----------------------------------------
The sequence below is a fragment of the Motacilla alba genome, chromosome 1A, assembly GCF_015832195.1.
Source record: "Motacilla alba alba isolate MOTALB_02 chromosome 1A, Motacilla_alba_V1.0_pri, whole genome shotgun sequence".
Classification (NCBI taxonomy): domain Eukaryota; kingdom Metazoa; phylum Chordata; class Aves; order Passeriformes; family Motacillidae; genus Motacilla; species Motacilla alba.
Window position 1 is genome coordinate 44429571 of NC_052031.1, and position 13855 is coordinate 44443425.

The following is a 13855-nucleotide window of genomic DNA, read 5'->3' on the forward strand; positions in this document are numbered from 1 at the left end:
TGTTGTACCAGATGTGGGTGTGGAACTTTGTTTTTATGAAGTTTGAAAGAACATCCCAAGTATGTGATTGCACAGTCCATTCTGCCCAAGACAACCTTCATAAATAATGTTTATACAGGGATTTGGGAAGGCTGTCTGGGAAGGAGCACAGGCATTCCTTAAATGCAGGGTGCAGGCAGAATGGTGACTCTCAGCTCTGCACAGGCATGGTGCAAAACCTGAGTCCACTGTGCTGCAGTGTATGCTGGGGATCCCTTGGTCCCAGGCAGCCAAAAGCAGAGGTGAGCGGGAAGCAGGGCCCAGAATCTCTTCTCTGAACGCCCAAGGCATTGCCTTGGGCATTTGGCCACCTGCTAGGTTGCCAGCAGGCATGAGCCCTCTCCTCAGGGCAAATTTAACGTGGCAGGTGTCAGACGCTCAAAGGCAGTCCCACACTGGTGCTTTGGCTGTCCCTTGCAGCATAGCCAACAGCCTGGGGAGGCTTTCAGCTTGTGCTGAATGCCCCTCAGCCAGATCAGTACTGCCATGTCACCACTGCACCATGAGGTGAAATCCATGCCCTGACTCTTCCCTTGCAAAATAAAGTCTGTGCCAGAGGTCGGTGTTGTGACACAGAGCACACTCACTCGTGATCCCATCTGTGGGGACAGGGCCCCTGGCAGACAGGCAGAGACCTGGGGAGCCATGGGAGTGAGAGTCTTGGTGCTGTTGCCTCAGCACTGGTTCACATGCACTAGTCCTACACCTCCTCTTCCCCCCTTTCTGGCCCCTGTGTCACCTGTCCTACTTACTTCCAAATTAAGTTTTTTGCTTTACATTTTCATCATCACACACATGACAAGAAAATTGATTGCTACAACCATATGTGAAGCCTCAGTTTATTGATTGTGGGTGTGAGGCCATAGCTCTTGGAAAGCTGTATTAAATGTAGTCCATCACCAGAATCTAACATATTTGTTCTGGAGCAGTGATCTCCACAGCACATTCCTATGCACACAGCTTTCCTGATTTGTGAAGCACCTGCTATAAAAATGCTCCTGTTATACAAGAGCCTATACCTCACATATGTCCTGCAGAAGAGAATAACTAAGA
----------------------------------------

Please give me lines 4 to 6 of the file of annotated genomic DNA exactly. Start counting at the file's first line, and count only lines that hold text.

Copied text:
Window position 1 is genome coordinate 44429571 of NC_052031.1, and position 13855 is coordinate 44443425.

The following is a 13855-nucleotide window of genomic DNA, read 5'->3' on the forward strand; positions in this document are numbered from 1 at the left end:
TGTTGTACCAGATGTGGGTGTGGAACTTTGTTTTTATGAAGTTTGAAAGAACATCCCAAGTATGTGATTGCACAGTCCATTCTGCCCAAGACAACCTTCATAAATAATGTTTATACAGGGATTTGGGAAGGCTGTCTGGGAAGGAGCACAGGCATTCCTTAAATGCAGGGTGCAGGCAGAATGGTGACTCTCAGCTCTGCACAGGCATGGTGCAAAACCTGAGTCCACTGTGCTGCAGTGTATGCTGGGGATCCCTTGGTCCCAGGCAGCCAAAAGCAGAGGTGAGCGGGAAGCAGGGCCCAGAATCTCTTCTCTGAACGCCCAAGGCATTGCCTTGGGCATTTGGCCACCTGCTAGGTTGCCAGCAGGCATGAGCCCTCTCCTCAGGGCAAATTTAACGTGGCAGGTGTCAGACGCTCAAAGGCAGTCCCACACTGGTGCTTTGGCTGTCCCTTGCAGCATAGCCAACAGCCTGGGGAGGCTTTCAGCTTGTGCTGAATGCCCCTCAGCCAGATCAGTACTGCCATGTCACCACTGCACCATGAGGTGAAATCCATGCCCTGACTCTTCCCTTGCAAAATAAAGTCTGTGCCAGAGGTCGGTGTTGTGACACAGAGCACACTCACTCGTGATCCCATCTGTGGGGACAGGGCCCCTGGCAGACAGGCAGAGACCTGGGGAGCCATGGGAGTGAGAGTCTTGGTGCTGTTGCCTCAGCACTGGTTCACATGCACTAGTCCTACACCTCCTCTTCCCCCCTTTCTGGCCCCTGTGTCACCTGTCCTACTTACTTCCAAATTAAGTTTTTTGCTTTACATTTTCATCATCACACACATGACAAGAAAATTGATTGCTACAACCATATGTGAAGCCTCAGTTTATTGATTGTGGGTGTGAGGCCATAGCTCTTGGAAAGCTGTATTAAATGTAGTCCATCACCAGAATCTAACATATTTGTTCTGGAGCAGTGATCTCCACAGCACATTCCTATGCACACAGCTTTCCTGATTTGTGAAGCACCTGCTATAAAAATGCTCCTGTTATACAAGAGCCTATACCTCACATATGTCCTGCAGAAGAGAATAACTAAGA